Change and Risk Management Workshop - November 21st 12:45pm - 4:30pm

24 October 2016

Ahead of the workshop, Eszter shared a few initial thoughts about risks inherent in change by looking at three case studies that featured in the news recently.

The risks of change: three stories in the news

Over the last few days we’ve spotted a number of news items highlighting the risks inherent in changes and demonstrating important considerations for businesses and their managers.

1. The story of neighbourly generosity and the constitution 
One of the most heart-warming stories of this summer was the initiative, started by retired Norwegian geodesist Bjørn Geirr Harsson and garnering significant online support, to gift a mountain top to Finland in celebration of her ‘100th birthday’, the centenary of Finnish independence from Russia. As Finland already contained most of the mountain, Norway would give up a small piece of land on Halti Mount to create Finland’s highest point, while retaining much higher mountains elsewhere.

This week it transpired however that Norway’s constitution forbids such a generous cross-border gesture as it states that the country is ‘indivisible’.
Organisational changes - particularly those involving large scale structural issues such as mergers, acquisitions, management buy-outs - frequently have governance implications. In advance of the change process being put in motion It is imperative that the constitutional and governance implications are fully explored and any necessary adjustments made or, as in the case of Norway, the strategy abandoned.

2. Love it or hate it, the economy is global
The pound may be rapidly losing its value against the dollar and the euro, but the most widely publicised economic impact of Brexit thus far has to be the ’Marmite war’ between Unilever, the manufacturer of the yeast extract spread and Tesco.

Unilever informed Tesco that rising production costs led to an increased retail price. Tesco is said to have refused to change the price on its shelves and suggested that Unilever absorb the difference; the dispute led to a few days with no Marmite on the supermarket’s website.
  
While the two corporations have now settled their differences and Marmite is once again universally available, this news story highlighted an important business risk stemming from external changes. Marmite is made in the UK with local barley, so the value of the pound may not have impacted its price directly, but for that fact that Unilever faces international competition even for national resources. With weakening Sterling the UK crop became more attractive for buyers abroad, creating added demand, and pushing up the UK price of barley and increasing Unilever’s costs on each jar.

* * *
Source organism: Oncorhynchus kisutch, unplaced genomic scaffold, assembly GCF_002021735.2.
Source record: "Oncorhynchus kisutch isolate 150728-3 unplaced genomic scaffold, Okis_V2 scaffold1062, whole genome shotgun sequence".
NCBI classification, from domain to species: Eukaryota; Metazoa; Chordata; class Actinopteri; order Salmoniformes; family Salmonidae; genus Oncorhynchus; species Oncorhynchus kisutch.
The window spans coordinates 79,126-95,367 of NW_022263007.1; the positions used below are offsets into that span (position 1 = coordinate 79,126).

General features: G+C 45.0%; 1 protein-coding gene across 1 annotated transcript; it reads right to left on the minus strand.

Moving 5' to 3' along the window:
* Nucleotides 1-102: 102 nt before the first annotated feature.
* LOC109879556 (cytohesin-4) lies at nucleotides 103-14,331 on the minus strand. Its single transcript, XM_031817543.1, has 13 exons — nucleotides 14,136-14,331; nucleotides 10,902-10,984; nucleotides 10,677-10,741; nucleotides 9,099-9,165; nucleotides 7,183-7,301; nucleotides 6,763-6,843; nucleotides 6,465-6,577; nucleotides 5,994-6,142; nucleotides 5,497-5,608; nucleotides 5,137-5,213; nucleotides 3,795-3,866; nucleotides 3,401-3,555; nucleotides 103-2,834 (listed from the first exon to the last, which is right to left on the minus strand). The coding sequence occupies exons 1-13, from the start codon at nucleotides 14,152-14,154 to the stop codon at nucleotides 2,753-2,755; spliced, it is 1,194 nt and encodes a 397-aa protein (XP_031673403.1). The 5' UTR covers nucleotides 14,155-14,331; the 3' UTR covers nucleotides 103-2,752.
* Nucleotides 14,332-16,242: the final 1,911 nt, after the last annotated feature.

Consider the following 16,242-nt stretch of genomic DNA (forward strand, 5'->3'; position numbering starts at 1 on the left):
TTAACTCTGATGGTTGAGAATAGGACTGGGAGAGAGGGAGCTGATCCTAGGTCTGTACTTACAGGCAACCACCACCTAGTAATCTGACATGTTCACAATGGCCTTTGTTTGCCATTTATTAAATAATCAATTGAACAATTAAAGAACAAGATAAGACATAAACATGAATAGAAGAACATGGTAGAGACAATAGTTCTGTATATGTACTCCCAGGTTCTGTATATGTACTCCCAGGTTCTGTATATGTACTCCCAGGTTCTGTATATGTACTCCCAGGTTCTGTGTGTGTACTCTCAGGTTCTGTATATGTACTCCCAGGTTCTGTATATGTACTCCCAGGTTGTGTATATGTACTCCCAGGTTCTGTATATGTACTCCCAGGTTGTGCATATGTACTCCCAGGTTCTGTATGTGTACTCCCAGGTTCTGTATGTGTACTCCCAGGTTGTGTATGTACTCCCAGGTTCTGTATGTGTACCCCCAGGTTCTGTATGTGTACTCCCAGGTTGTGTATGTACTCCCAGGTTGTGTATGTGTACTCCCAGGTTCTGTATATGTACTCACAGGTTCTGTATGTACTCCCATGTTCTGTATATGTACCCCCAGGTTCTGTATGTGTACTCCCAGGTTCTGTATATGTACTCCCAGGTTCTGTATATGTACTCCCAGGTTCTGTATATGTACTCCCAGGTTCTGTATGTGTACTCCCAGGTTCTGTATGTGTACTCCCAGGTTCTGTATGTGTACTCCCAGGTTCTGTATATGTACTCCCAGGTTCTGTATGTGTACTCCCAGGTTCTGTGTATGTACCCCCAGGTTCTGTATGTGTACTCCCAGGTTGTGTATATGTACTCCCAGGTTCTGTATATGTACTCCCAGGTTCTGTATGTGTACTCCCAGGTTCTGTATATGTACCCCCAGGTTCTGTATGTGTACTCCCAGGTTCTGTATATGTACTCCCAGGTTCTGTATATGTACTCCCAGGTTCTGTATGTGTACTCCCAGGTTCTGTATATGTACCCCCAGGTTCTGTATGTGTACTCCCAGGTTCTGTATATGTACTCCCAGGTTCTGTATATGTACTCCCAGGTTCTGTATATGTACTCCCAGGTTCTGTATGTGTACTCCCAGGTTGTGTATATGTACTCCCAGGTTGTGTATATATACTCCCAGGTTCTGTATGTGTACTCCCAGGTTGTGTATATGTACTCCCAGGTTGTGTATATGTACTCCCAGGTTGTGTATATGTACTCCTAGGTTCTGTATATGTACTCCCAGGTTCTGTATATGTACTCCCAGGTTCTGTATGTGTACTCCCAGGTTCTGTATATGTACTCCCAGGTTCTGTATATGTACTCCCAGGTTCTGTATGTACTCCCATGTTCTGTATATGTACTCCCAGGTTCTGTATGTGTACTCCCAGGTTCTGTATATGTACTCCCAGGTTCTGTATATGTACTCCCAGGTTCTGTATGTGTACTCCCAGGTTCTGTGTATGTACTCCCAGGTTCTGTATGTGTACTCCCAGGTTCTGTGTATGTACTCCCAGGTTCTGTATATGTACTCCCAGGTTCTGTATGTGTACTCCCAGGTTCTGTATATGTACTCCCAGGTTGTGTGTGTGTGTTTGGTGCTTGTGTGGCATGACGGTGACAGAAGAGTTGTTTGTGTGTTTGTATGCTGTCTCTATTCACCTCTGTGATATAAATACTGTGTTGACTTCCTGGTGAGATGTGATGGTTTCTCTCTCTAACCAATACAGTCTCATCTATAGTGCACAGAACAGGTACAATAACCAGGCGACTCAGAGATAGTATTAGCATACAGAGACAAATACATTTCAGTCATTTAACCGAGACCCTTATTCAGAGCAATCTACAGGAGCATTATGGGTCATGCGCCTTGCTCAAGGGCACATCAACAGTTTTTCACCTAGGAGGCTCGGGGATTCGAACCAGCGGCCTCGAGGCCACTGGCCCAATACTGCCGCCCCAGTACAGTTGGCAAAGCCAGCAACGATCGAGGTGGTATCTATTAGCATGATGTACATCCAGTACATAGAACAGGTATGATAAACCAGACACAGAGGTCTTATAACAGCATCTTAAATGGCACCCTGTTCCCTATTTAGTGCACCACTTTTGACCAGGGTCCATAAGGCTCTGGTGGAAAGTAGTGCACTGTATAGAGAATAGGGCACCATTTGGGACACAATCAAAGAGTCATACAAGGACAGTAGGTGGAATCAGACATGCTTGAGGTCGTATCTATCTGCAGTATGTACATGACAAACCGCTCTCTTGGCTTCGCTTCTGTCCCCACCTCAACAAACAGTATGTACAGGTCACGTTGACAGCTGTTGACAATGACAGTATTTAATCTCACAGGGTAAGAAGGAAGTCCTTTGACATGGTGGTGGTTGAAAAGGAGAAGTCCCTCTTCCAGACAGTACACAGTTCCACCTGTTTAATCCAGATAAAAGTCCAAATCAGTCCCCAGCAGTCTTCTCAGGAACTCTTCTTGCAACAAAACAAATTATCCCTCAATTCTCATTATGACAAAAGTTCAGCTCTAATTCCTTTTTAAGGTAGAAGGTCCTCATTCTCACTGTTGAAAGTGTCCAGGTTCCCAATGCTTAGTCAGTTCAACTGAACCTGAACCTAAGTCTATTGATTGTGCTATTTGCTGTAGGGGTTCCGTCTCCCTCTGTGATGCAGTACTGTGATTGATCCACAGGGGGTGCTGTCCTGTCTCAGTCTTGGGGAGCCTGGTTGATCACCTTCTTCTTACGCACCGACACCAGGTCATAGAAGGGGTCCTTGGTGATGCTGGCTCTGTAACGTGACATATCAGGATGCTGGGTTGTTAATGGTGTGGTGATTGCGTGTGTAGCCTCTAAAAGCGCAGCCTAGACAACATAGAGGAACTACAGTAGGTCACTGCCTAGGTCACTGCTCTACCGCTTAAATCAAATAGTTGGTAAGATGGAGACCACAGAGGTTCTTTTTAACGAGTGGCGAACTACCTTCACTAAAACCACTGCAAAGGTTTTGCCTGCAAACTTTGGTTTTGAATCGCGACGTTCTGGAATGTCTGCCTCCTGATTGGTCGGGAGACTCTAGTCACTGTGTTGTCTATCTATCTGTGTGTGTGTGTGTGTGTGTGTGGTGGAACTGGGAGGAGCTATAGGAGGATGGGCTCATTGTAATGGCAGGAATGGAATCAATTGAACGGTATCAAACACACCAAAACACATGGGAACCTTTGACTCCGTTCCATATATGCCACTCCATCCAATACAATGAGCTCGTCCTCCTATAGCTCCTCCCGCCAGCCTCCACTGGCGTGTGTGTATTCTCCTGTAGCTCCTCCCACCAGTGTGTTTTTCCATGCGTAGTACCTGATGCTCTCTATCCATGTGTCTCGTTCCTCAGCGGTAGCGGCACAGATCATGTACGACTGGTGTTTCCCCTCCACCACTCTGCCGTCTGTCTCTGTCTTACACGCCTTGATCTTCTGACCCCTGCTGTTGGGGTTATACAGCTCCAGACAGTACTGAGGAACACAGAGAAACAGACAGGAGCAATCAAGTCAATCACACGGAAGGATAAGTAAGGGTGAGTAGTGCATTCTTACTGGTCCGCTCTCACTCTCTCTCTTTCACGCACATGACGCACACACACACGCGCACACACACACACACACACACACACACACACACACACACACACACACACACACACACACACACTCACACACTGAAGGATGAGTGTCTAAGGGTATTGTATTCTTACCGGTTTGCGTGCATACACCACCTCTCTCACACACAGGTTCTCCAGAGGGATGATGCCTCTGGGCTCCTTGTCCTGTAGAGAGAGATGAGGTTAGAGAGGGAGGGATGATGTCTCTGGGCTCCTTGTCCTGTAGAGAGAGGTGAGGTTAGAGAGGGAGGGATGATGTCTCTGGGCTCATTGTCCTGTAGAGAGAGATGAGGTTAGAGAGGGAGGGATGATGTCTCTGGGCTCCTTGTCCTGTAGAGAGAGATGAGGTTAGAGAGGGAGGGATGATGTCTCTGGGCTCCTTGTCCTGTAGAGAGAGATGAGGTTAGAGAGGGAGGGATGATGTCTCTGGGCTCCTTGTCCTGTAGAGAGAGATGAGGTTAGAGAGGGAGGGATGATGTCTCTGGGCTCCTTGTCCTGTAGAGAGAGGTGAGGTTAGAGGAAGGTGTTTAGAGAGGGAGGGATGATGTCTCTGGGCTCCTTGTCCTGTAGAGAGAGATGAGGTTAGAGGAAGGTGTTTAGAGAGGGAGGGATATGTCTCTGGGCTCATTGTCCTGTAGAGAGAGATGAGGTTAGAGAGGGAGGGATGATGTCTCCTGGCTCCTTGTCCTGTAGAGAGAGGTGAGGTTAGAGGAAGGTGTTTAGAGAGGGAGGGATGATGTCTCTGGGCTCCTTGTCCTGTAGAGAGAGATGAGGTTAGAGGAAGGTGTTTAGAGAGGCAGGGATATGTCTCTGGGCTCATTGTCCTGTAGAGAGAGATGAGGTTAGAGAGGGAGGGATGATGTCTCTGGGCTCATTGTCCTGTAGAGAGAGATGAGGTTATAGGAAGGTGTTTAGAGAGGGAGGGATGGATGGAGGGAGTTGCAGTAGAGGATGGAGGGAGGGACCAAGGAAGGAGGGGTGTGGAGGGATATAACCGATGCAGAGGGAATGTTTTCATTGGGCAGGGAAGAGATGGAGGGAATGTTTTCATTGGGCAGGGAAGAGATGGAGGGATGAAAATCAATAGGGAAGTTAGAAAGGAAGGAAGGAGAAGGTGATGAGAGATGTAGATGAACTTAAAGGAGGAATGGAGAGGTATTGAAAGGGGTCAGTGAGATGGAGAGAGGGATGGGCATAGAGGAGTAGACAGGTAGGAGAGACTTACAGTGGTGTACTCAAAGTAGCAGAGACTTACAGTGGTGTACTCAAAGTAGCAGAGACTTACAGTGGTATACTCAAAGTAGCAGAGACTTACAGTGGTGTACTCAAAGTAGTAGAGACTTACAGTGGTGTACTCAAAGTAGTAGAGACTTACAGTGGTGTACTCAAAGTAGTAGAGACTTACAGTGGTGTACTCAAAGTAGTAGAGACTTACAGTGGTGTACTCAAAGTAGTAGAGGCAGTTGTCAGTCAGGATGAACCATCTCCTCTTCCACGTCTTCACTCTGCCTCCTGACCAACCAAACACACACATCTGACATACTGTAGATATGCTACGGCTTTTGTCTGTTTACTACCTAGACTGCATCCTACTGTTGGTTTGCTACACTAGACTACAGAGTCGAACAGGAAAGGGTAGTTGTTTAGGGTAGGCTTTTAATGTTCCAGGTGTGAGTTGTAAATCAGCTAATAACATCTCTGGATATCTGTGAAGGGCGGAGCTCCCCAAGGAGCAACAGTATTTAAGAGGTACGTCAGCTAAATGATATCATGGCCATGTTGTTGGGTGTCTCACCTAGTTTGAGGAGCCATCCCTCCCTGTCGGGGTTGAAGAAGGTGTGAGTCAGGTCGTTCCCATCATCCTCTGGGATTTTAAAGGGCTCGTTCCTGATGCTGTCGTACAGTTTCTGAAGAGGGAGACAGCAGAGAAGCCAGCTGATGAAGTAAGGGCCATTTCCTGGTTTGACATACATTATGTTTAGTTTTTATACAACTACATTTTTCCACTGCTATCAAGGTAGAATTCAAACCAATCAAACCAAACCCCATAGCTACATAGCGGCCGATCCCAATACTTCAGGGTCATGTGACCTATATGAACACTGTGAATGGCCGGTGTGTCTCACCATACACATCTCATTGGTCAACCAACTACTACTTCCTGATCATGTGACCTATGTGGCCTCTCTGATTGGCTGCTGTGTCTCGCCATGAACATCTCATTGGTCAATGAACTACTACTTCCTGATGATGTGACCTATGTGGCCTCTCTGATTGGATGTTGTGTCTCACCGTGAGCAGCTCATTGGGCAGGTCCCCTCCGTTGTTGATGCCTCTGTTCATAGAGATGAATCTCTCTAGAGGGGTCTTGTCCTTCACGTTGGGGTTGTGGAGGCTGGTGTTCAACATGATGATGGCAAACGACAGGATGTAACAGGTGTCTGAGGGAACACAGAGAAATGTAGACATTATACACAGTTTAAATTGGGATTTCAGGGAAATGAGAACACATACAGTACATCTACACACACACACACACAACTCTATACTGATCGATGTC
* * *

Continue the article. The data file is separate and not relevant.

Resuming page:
How resilient is your business to external and unexpected changes in its environment? Can it transform alongside, or better yet take advantage of global changes in the marketplace? Have you mapped the risks that result from the connections, levers and networks within your market?

3. CFC and HFC, or problems of our own creation

The October 2016 Kigali deal saw the world agreeing to eventually eliminate hydrofluorocarbons (HFC), a powerful climate warming gas. Used in cooling systems, the rise of HFCs in recent years is linked to increased use of air conditioning, posing particular fears for the future as air conditioning becomes more common in the rapidly developing parts of China and India.

However, HFCs were once seen as the solution, not the problem. The 1987 Montreal Protocol was heralded as a breakthrough in the fight against CFCs, the gas that was destroying the ozone layer. Countries came together and agreed to ban CFCs, found in fridges and cooling systems, with an optimism that they were safeguarding the planet for future generations, protecting everyone from harmful ultraviolet light. 

Following the CFC ban, use of ozone-friendly HFCs soared, as air conditioning became commonplace. In recent years the impact of HFCs on the climate had become more appreciated, with them now accepted as significantly more destructive to the climate than carbon dioxide.

This example of unintended consequences highlights that forecasting and scenario modelling are important aspects of change management and crucial for ensuring that by solving one problem we do not create new challenges.  We need to ascertain the current and potentials risks which develop as a result of our strategies. While not all risks can be foreseen, awareness and planning for the potential for unintended consequences is a key management skill.
 
To find out more about how to lead change and manage risk effectively, join us at the workshop on November 21st, 12:45-4:30pm:

http://www.managers.org.uk/events-and-courses/2016/november/change-and-risk-management